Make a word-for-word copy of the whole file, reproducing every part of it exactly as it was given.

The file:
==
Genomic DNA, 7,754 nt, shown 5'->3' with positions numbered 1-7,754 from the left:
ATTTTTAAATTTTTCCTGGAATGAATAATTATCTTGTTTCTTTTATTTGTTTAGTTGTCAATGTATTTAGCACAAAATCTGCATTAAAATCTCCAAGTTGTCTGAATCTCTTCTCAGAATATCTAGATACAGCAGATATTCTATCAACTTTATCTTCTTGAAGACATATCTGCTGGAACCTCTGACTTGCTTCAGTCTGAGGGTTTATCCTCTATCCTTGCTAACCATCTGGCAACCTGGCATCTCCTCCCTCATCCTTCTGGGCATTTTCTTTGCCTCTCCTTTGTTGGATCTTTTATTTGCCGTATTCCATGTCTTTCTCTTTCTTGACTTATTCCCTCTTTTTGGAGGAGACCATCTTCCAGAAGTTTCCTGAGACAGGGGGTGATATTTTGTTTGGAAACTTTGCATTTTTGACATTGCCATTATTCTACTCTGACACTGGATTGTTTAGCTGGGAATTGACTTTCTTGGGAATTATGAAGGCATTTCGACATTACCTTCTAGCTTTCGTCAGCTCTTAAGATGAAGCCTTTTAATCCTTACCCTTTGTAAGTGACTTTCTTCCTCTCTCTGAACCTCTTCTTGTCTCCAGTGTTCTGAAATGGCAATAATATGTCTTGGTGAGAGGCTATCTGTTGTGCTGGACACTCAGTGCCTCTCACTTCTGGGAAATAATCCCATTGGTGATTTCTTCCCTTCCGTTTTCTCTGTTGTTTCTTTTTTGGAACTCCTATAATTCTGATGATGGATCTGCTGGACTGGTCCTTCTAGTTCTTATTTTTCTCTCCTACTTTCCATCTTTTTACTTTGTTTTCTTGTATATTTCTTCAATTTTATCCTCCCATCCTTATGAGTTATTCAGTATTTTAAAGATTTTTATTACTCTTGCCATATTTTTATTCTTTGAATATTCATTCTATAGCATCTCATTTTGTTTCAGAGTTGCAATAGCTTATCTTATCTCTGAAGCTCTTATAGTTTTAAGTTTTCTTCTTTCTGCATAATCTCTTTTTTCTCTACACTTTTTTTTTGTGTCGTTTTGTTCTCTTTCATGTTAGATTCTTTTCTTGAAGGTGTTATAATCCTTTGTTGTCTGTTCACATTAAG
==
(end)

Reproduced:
Genomic DNA, 7,754 nt, shown 5'->3' with positions numbered 1-7,754 from the left:
ATTTTTAAATTTTTCCTGGAATGAATAATTATCTTGTTTCTTTTATTTGTTTAGTTGTCAATGTATTTAGCACAAAATCTGCATTAAAATCTCCAAGTTGTCTGAATCTCTTCTCAGAATATCTAGATACAGCAGATATTCTATCAACTTTATCTTCTTGAAGACATATCTGCTGGAACCTCTGACTTGCTTCAGTCTGAGGGTTTATCCTCTATCCTTGCTAACCATCTGGCAACCTGGCATCTCCTCCCTCATCCTTCTGGGCATTTTCTTTGCCTCTCCTTTGTTGGATCTTTTATTTGCCGTATTCCATGTCTTTCTCTTTCTTGACTTATTCCCTCTTTTTGGAGGAGACCATCTTCCAGAAGTTTCCTGAGACAGGGGGTGATATTTTGTTTGGAAACTTTGCATTTTTGACATTGCCATTATTCTACTCTGACACTGGATTGTTTAGCTGGGAATTGACTTTCTTGGGAATTATGAAGGCATTTCGACATTACCTTCTAGCTTTCGTCAGCTCTTAAGATGAAGCCTTTTAATCCTTACCCTTTGTAAGTGACTTTCTTCCTCTCTCTGAACCTCTTCTTGTCTCCAGTGTTCTGAAATGGCAATAATATGTCTTGGTGAGAGGCTATCTGTTGTGCTGGACACTCAGTGCCTCTCACTTCTGGGAAATAATCCCATTGGTGATTTCTTCCCTTCCGTTTTCTCTGTTGTTTCTTTTTTGGAACTCCTATAATTCTGATGATGGATCTGCTGGACTGGTCCTTCTAGTTCTTATTTTTCTCTCCTACTTTCCATCTTTTTACTTTGTTTTCTTGTATATTTCTTCAATTTTATCCTCCCATCCTTATGAGTTATTCAGTATTTTAAAGATTTTTATTACTCTTGCCATATTTTTATTCTTTGAATATTCATTCTATAGCATCTCATTTTGTTTCAGAGTTGCAATAGCTTATCTTATCTCTGAAGCTCTTATAGTTTTAAGTTTTCTTCTTTCTGCATAATCTCTTTTTTCTCTACACTTTTTTTTTGTGTCGTTTTGTTCTCTTTCATGTTAGATTCTTTTCTTGAAGGTGTTATAATCCTTTGTTGTCTGTTCACATTAAG